The execution of Ken Saro-Wiwa and his colleagues in 1995 dragged Shell and Nigeria's leadership into a controversy from which they find it difficult to extricate themselves. Fourteen years on, the actions of both are still seen through the prism of the showdown with the Ogonis. Ogoniland has remained in limbo: no oil has been pumped since 1993, there has been little development, and mediation efforts collapsed without one meeting between Shell and the Movement for the Survival of the Ogoni People.
The situation in the rest of the Niger Delta has evolved dramatically. The non-violent approach championed by Ken Saro-Wiwa and the Ogoni leaders has given way to an increasingly complicated conflict over the region's oil resources. Oil production has fallen from a capacity of more than 2.7 million barrels per day to about 1.6 million (less than Angola). In the past week clashes have broken out which have nudged up global oil prices and are threatening to drive production lower still. Shell's own oil production in the Delta has taken an even greater pounding – its own headline figures describe a crash from about 1.2 million barrels per day to as low as 300,000.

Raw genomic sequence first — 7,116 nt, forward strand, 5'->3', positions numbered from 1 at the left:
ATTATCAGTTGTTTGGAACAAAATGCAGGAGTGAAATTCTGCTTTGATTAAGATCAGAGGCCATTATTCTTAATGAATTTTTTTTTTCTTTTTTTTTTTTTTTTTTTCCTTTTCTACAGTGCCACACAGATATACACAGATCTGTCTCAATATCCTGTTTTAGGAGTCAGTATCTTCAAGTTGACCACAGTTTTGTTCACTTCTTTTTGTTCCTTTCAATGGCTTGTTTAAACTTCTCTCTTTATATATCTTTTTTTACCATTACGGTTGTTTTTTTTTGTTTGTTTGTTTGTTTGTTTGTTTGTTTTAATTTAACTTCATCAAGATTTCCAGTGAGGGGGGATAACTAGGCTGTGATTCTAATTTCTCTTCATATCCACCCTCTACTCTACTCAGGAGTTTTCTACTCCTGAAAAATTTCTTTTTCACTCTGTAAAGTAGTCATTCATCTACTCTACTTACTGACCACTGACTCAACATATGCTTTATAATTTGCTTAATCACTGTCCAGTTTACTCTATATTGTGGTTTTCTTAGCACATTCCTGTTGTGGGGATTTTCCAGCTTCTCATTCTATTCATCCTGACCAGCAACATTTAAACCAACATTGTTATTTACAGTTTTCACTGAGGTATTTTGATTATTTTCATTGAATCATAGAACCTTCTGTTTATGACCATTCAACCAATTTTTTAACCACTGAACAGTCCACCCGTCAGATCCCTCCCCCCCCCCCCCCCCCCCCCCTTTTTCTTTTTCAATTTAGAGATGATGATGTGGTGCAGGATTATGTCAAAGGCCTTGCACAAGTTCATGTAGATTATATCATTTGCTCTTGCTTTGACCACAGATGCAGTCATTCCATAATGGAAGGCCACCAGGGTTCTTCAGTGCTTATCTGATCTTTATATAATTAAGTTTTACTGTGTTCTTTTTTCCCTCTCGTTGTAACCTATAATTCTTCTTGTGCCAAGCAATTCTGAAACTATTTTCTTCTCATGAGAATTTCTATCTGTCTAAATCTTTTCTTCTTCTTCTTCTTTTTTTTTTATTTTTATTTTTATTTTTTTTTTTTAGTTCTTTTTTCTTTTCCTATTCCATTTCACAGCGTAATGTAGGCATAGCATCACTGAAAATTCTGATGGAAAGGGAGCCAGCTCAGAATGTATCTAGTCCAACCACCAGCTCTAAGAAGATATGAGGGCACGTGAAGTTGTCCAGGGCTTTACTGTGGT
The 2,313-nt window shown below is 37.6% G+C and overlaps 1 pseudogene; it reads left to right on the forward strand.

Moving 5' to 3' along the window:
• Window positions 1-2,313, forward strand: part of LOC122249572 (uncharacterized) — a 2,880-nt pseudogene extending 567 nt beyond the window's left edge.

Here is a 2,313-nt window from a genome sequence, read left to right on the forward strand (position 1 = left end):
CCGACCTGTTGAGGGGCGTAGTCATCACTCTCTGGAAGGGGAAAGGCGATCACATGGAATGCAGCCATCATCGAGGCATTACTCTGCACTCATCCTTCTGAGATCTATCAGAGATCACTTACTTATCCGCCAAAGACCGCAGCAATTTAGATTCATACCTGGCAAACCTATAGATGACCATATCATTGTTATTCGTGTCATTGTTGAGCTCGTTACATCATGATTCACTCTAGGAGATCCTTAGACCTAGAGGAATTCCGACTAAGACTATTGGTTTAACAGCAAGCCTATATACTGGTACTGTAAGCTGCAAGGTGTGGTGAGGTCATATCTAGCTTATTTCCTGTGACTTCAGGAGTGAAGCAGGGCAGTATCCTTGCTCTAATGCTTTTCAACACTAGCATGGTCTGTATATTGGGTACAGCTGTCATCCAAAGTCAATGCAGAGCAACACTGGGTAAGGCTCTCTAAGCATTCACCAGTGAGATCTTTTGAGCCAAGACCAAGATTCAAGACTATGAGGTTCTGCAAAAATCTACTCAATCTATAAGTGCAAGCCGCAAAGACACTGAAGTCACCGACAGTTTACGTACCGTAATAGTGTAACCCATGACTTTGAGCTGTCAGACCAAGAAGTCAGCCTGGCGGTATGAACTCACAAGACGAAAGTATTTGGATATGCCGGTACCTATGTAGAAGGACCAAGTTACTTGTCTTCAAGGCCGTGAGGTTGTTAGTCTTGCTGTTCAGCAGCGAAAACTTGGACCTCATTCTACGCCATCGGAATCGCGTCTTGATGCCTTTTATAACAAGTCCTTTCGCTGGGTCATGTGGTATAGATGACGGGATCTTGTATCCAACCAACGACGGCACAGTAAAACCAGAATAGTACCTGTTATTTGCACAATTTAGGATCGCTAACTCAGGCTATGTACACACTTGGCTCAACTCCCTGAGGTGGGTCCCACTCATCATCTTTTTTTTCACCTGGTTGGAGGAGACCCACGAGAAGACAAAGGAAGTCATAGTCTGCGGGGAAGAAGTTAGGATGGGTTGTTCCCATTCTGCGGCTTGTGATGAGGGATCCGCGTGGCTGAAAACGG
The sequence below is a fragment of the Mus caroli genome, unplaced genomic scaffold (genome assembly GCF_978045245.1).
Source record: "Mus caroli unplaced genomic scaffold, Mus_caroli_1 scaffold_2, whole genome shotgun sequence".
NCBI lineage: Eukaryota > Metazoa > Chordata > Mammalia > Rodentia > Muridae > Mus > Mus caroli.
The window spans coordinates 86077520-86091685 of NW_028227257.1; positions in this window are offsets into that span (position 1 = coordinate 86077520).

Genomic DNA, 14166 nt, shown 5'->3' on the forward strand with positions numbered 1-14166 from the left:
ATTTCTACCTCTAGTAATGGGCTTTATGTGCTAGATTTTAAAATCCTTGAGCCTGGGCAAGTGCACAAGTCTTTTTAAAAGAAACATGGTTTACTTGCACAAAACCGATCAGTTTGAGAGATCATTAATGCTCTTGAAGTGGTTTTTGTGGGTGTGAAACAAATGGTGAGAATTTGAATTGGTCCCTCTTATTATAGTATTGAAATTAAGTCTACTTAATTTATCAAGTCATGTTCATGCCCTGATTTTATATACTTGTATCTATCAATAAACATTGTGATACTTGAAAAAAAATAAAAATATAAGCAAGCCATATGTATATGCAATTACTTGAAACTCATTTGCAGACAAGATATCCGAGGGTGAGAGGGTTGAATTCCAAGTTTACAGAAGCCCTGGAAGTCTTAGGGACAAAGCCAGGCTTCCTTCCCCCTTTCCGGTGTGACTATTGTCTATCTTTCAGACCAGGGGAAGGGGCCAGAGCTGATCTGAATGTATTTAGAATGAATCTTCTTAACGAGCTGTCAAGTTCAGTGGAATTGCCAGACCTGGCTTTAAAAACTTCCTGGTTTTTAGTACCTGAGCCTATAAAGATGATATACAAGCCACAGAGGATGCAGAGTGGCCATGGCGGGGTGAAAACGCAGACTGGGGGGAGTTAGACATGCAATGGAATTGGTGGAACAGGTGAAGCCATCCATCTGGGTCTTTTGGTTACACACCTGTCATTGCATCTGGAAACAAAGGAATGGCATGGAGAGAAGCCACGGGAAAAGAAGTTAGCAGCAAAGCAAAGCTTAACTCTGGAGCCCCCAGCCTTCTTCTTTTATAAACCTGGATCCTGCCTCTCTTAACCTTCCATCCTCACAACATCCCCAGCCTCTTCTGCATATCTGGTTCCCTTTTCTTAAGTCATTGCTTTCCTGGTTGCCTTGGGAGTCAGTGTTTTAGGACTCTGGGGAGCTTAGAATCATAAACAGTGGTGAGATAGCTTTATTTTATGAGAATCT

The burning of gas while producing oil is another example of how times change. Little was thought in official circles in 1990 of the failures to deal with a wasteful process that was a source of constant environmental complaints. The gas flares have been extinguished but the debate has intensified. Even today Nigerian official figures estimate 22 billion cubic metres per year are burnt off – the equivalent of 30 per cent of North Sea gas production.
A great deal of this was predicted – in Ken Saro-Wiwa's own speeches and even in corporate risk reports produced for Shell as early as 2003. Today it faces great difficulty operating at all. Amidst a massive surge in profits declared last year it quietly wrote off $750m from its Nigeria operation.
While Ogoni is a public relations nightmare for Shell and the Nigerian government, it also offers some hope. The announcement by President Yar'Adua last year that Shell's licence to operate in Ogoni would be withdrawn brought an instant end to the noisy claims by militants that non-violent campaigns could not succeed in Nigeria.
Ogoni now hangs in limbo. A divorce from Shell seems inevitable; a new oil operator with a more just arrangement would set a precedent that would reverberate across the region. On the other hand a new operator without the capacity and will to deal with complex issues could precipitate even worse conflict.
Chris Newsom is an adviser to Stakeholder Democracy Network